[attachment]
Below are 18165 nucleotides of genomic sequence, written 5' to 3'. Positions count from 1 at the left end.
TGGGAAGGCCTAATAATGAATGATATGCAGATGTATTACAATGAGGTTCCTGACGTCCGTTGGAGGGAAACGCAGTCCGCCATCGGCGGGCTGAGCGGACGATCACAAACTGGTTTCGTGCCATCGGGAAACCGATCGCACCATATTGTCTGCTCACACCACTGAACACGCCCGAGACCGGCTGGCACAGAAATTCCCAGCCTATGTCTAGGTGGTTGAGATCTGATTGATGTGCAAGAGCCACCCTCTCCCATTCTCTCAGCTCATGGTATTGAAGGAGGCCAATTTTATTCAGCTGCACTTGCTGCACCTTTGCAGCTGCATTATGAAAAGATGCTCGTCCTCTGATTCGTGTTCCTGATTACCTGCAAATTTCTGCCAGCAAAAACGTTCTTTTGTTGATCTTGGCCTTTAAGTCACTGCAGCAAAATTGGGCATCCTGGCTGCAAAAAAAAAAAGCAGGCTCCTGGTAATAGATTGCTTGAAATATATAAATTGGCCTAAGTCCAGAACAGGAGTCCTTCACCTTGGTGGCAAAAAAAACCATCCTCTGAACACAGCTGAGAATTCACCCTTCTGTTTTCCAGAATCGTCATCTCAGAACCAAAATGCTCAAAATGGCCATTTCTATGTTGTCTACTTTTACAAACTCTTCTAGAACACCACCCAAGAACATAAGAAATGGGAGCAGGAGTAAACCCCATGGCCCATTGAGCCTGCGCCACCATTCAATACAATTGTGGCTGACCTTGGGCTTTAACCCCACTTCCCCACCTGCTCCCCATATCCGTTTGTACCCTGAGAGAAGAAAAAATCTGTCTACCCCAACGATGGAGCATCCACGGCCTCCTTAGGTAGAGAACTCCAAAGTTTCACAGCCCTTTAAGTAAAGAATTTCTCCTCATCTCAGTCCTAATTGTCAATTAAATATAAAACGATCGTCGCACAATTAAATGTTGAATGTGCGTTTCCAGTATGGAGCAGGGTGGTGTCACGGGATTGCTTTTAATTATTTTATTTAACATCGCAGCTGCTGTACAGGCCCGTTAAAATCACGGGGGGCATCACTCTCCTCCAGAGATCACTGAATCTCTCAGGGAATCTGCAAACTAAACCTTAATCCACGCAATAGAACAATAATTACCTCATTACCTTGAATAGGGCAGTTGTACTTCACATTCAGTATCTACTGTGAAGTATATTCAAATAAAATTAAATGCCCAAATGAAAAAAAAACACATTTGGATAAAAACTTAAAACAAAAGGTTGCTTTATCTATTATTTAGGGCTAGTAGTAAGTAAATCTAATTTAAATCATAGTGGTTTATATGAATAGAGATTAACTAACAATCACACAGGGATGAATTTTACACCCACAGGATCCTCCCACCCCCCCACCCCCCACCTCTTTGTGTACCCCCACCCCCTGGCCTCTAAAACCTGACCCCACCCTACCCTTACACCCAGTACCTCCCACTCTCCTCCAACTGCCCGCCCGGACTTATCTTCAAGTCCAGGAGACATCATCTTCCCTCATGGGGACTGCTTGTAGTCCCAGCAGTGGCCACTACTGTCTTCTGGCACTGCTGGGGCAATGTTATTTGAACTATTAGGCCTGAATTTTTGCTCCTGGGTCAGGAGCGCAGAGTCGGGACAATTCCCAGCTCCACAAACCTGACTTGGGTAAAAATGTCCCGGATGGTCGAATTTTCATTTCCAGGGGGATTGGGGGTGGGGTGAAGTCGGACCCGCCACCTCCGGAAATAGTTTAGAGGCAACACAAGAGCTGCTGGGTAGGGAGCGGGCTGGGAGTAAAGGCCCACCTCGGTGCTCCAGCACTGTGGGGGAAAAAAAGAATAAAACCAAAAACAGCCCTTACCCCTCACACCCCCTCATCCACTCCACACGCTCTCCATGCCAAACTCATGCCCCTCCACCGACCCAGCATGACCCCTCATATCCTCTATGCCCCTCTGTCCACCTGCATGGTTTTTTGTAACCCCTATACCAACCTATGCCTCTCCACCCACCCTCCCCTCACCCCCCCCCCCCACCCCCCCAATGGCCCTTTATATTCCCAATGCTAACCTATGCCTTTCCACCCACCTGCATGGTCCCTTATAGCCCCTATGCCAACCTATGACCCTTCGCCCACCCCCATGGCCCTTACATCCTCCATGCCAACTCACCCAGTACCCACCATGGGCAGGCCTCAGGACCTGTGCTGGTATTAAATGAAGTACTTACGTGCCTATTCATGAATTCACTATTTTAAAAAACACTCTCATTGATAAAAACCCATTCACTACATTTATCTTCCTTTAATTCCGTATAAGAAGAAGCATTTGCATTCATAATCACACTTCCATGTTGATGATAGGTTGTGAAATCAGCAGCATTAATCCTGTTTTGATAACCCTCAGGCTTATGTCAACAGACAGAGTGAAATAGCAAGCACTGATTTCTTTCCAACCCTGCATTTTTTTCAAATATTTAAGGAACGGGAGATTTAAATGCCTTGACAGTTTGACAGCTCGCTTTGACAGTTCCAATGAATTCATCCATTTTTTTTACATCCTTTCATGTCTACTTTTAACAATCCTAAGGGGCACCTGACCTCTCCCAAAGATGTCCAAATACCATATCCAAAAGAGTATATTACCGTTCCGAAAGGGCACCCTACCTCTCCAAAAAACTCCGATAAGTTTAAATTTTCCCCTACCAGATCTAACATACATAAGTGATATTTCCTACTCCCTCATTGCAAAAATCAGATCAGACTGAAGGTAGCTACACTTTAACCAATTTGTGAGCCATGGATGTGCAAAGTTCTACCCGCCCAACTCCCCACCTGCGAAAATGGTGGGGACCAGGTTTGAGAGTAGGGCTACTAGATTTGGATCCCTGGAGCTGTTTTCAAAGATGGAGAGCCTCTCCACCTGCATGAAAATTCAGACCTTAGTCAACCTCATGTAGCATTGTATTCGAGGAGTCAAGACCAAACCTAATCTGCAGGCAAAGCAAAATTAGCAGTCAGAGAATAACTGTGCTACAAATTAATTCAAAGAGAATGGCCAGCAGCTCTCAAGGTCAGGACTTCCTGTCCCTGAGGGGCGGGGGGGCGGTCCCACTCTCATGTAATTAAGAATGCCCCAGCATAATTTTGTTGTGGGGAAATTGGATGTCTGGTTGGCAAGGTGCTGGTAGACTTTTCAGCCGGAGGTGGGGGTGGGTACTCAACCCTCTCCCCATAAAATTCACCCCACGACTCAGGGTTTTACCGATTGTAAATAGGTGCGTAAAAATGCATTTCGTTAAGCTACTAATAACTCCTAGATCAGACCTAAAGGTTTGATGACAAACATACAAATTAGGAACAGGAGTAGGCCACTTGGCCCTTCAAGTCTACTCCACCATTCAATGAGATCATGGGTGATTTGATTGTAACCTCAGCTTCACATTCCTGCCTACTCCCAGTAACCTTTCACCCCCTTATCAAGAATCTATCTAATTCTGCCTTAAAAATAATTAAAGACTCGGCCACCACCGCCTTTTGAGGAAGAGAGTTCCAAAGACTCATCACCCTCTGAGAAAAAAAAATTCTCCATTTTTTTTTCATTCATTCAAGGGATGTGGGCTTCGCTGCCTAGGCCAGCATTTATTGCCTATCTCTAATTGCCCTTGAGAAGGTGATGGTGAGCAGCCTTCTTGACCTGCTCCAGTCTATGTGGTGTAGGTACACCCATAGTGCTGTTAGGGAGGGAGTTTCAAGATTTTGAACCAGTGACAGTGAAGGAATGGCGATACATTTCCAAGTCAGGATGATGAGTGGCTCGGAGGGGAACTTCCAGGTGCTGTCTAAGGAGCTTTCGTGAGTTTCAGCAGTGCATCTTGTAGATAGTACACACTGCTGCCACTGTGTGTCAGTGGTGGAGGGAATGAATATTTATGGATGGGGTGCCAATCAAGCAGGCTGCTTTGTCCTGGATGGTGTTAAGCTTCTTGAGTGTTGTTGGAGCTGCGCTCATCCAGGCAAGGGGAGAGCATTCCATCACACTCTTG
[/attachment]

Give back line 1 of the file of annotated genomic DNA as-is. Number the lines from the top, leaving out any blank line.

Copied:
Below are 18165 nucleotides of genomic sequence, written 5' to 3'. Positions count from 1 at the left end.